So perhaps legally intercepting and impounding might be better words.
OK, we don't know either way where it was when interfered with, and probably never will.
is it just me
or does this sound very similar to the plot of the james bond film, tomorrow never dies, where they alter the gps to send a ship of course.
only this time, its being done wiht drones.
Operator: Ok the drones landed where you said
Boss: What do you mean landed?
Operator: These co-ordinates you wanted the drone to land at, its on your request
Boss: Not land, spy on them dammit!
Operator: Your requests does not say spy
Boss: Erm ok forget this ever happened and claim it was hacked by someone we don't like.
Difficult to envisage how it could be hacked. And having hacked it, why would Iran boast of the hacking ? Making that info public will just cause the US to take remedial action. Logically, they would just keep taking aircraft for as long as possible. I guess we will never know what really happened here. Maybe it just crash landed and was captured/repaired. Maybe the whole thing is made of cardboard.
There is stuff going in within Iran, possible a power struggle, and this maybe is all part of that.
Or maybe US don't scare them and they want to show it.
/Thinking out loud
I wish our politicians in Europe have the balls to do the same.
/Thinking out loud
So basically a case of (electronically) waving hands and telling the drone "these are not the satellites you are looking for".
Go Iran! Clever stuff guys.
I just don't buy it
Even if you could either break the encryption/signature/frequency hopping, or apply microscopic delays in such a way as to fool it into thinking its distance from one or more satellites was greater, we're not talking about just randomly buggering it up, we're presumably talking about getting it to land the right way up, wheels down, somewhere soft.
Insufficient security of control systems or operator finger trouble all sound infinitely more plausible than a GPS hack.
I havent looked recently but the last pictures I saw only showed the top half of the drone, which made me think that it had not landed wheels down.
fooling if you have the ability to fool the gps you can make it think that it is flying faster & higher than it really is, which would probably result in it decreasing speed and height,
repeat this for long enough over somewhere nice and flat and you have a drone that has landed on its belly at low speed that still thinks its flying.
Just wait 'till the Iranians have their little exhibition of stolen goods and JDAM !!
game over_insert credit
No remote destruct / disable?
If I made one of these things knowing that it may be shot down, tricked, hijacked or even captured in flight with a big fishing net I would ensure it had the ability to be blown up remotely.
Worth carrying a couple of kilos of semtex or a small EMP device.
A clockwork timer set to go off half an hour after expected return time might be enough.
GPS is triangulation based on distance from the satalite (time delay of the signal)
Jam the originals and retransmit the the original signals with the required timedelay to indicate the new triangulation point (The GPS itself does not know the time it just determins position based on the diferential timestamps on the signal) . unless the drone has an onboard atomic clock you can drift the time signals forward the miniscule amount away from real time to allow for not being able to transmit a signal in the past.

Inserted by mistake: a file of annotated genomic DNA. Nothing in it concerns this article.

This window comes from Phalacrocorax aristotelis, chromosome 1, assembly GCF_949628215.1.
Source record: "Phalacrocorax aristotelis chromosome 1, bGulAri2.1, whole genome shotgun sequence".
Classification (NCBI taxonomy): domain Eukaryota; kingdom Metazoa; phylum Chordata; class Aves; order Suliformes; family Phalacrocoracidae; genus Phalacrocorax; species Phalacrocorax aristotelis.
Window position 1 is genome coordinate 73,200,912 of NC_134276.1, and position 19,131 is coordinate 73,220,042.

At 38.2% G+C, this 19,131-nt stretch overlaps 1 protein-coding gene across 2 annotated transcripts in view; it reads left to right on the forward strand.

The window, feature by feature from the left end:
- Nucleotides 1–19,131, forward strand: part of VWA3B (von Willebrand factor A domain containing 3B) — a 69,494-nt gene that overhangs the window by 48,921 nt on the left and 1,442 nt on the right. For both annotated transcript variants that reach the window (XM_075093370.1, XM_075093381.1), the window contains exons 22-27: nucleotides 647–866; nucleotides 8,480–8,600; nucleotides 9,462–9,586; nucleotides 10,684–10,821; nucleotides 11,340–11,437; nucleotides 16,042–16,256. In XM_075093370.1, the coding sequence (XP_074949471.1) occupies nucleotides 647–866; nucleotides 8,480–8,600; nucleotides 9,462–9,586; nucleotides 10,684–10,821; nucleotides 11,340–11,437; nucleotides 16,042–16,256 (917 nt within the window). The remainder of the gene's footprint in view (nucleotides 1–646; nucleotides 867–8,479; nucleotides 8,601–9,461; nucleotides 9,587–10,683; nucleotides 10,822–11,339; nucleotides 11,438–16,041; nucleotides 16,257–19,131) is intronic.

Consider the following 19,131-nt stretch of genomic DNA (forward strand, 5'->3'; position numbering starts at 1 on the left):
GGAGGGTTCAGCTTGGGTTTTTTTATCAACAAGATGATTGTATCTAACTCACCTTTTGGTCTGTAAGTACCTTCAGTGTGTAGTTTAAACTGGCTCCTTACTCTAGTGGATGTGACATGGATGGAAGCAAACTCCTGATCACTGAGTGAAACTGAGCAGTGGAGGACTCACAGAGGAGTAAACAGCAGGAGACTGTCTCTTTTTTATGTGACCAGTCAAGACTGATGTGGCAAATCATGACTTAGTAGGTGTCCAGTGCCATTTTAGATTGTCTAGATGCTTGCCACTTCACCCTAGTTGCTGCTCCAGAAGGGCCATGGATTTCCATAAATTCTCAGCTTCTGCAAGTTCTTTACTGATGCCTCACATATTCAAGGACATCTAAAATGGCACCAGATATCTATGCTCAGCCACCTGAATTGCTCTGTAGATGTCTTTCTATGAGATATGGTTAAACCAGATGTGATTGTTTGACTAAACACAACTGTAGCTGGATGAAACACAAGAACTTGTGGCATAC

No decription required
the complexity is the timing in the retransmission of the signals
I'm sure someone on here can correct my ignorance but!!!
I understand that the Iranians could probably/possibly spoof the co-ordinates to the drone, thus confusing it. But they'd presumably have to then feed it the the location it was pre-programmed to land at so it'd decide it'd reached it's waypoint and touch down, this would alos need to co-incide with a reasonably level bit of land where it could land with trashing it's self. Perhaps that's why the landing gear wasn't visible.
Which in turn means they'd need to understand where it came from, which isn't unlikely I suppose.
Anyone know enough to comment on this?
Cutting the wrong cost
So they spent however many millions building this thing and couldnt afford the £30 or so to add a rubidium atomic clock to detect such GPS shenanigans, its not like ebay isnt full of them http://www.ebay.co.uk/sch/i.html?_from=R40&_npmv=3&_trksid=m570.l2736&_nkw=fe-5680a
Don't get too worked up
Other sources indicate the drone went down in Afghanistan (http://www.telegraph.co.uk/news/worldnews/middleeast/iran/8934451/Drone-shot-down-over-Iran-lost-over-Afghanistan-last-week.html) and was sent to Iran by the Taliban (http://dailycaller.com/2011/12/15/us-drone-may-have-been-downed-in-afghanistan-not-iran/).
Don't put much credence in Iranian claims of technical skills - with the possible exception of their facility with Photoshop®.
What are they gonna do..
What are Iran going to do with the drone now they have it.. its not like they they could just find the manual on line or anything... oh wait... http://publicintelligence.net/ufouo-u-s-army-predator-drone-pocket-guide/